Pokémon Go is moving consumers to businesses in droves. More than 10 million daily users are walking past business after business in pursuit of the 90s-era anime monsters featured in the game. Eventually, these consumers get hungry. Or bored. Or, more likely, they run out of battery life, and that’s good for nearby businesses. Businesses are already reporting an uptick as a result of this increased foot traffic. CNBC reports that GameStop has seen a 100 percent increase in their stores designated as PokeStops. The benefit for the business-to-consumer companies is clear, but what about business-to-business companies? Can B2B companies capitalize on an app that currently has more daily users than Twitter?
The answer is yes. Inevitably, this app will lose it’s novelty and widespread popularity. The immediacy of businesses capitalizing on the increased foot traffic is paramount. Perhaps the biggest issue is the ability for businesses to get repeat business from these Pokemon Go customers long after they’ve stopped playing the game. In other words, how can businesses get these customers to come back? There are a lot of B2B companies that can help with this problem, especially those in the big data sphere.
Not long ago, businesses would hope that a new customer would like their product or service well enough to return. That’s still true to a large degree, but assuming the product or service is solid, the customer needs more than a good experience to return. For most customers, that new business is “out of sight, out of mind.” If they never see or hear from that business again, the customer isn’t likely to make a return visit.
Now, businesses know better. They know how to get information from the customer to market to them. Many are already on board with big data by collecting various data points during a transaction. The real question is whether or not these businesses are able to make meaning (and profit) from the data they’ve collected. In other words, will any of the data collected from Pokemon Go users enable the business to make decisions to get the new customer to come back? There’s a lot of room in this space for B2B companies that can help these businesses make sense of their big data problems.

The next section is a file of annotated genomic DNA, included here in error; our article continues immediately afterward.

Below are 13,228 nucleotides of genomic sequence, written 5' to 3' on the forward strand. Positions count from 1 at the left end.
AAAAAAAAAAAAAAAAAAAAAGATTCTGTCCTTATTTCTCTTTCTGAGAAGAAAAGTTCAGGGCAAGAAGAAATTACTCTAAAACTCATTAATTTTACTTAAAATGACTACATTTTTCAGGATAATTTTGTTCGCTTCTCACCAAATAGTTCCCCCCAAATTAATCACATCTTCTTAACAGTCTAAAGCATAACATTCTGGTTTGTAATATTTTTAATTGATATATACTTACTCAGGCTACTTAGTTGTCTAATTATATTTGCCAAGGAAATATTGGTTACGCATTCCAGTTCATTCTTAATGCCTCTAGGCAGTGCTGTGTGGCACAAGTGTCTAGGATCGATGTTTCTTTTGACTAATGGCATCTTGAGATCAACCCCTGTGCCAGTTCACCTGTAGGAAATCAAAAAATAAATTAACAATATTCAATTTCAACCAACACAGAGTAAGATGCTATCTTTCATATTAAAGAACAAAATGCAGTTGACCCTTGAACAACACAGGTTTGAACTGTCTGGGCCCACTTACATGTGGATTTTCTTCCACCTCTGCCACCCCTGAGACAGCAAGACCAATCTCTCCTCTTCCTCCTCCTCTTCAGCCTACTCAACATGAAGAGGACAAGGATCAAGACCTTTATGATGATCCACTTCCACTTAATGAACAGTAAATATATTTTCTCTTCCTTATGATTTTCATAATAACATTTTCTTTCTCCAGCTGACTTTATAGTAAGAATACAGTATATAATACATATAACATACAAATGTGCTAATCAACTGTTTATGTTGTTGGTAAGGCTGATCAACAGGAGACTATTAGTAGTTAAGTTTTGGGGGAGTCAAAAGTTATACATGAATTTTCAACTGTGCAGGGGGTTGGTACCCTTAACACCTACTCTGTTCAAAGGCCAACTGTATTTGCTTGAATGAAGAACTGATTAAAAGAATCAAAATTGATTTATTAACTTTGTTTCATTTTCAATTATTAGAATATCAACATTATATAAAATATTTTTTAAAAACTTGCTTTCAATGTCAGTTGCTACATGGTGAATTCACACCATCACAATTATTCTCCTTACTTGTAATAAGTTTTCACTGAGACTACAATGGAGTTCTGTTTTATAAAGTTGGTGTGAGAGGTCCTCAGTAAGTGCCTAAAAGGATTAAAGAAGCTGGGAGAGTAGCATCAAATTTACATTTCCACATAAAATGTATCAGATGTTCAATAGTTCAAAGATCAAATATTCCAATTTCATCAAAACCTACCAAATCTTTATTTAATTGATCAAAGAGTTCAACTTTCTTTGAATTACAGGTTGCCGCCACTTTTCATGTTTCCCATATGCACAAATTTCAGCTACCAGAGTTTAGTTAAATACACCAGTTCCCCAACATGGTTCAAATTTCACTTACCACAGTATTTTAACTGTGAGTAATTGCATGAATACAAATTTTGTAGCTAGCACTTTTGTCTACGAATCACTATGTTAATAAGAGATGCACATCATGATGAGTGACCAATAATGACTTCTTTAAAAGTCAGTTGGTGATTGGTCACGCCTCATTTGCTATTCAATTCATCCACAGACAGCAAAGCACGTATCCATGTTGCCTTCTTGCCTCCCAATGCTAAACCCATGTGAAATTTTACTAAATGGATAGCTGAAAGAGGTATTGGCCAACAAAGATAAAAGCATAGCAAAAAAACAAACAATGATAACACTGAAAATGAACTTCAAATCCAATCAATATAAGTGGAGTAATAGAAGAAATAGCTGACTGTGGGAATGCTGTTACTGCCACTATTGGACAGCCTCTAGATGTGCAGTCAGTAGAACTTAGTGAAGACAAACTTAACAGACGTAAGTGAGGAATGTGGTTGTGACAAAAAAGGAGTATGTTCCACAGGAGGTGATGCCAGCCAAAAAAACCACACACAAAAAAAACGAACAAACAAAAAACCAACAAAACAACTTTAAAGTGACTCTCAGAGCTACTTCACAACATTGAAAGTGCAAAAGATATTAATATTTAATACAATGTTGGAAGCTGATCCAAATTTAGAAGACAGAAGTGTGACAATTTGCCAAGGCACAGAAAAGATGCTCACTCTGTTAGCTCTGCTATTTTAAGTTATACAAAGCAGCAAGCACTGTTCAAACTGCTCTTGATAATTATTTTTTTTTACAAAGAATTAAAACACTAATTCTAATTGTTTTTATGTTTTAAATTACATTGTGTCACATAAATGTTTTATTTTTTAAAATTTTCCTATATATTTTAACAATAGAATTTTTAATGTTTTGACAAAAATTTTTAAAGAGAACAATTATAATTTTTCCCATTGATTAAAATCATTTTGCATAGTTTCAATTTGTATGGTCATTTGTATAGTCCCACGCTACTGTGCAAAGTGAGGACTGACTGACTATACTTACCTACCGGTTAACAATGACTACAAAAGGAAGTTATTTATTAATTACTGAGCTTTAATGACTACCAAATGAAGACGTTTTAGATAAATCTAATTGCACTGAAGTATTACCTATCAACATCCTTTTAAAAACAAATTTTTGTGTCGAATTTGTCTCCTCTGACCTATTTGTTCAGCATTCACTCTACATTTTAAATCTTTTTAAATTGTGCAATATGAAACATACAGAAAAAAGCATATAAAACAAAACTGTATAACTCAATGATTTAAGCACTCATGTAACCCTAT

The next question is whether or not these businesses will be able to deploy something quickly enough. Installing infrastructure in-house takes time, money, and someone with the skills to be able to do it. Businesses looking to market to these Pokemon Go customers need something quick and flexible. They might consider Big-Data-as-a-Service (BDaaS) companies as a solution. Big-Data-as-a-Service companies offer management and analysis of big data in the cloud. This is a great option for smaller businesses who want to take advantage of the new customer base, but don’t have the time or resources to build on-site infrastructure. Bernard Marr of Forbes writes of Big-Data-as-a-Service for smaller operations: “Data analysis can and generally does bring positive change to any organization that takes it seriously, and this includes smaller scale operations which won’t have the expertise (or budget to develop that expertise) to do it themselves.” In short, businesses looking to take advantage of the increased customer base more permanently need the help of big data analysis companies. This is yet another example of how B2B companies can get in on the payoff coming as a result of Pokemon Go traffic.
Pokemon Go may not be around forever, but big data problems will be. Businesses should ready themselves with the technology to be able to make the most of whatever trend brings customers to their stores in the future. This is where the payoff for B2B companies can and will take place.
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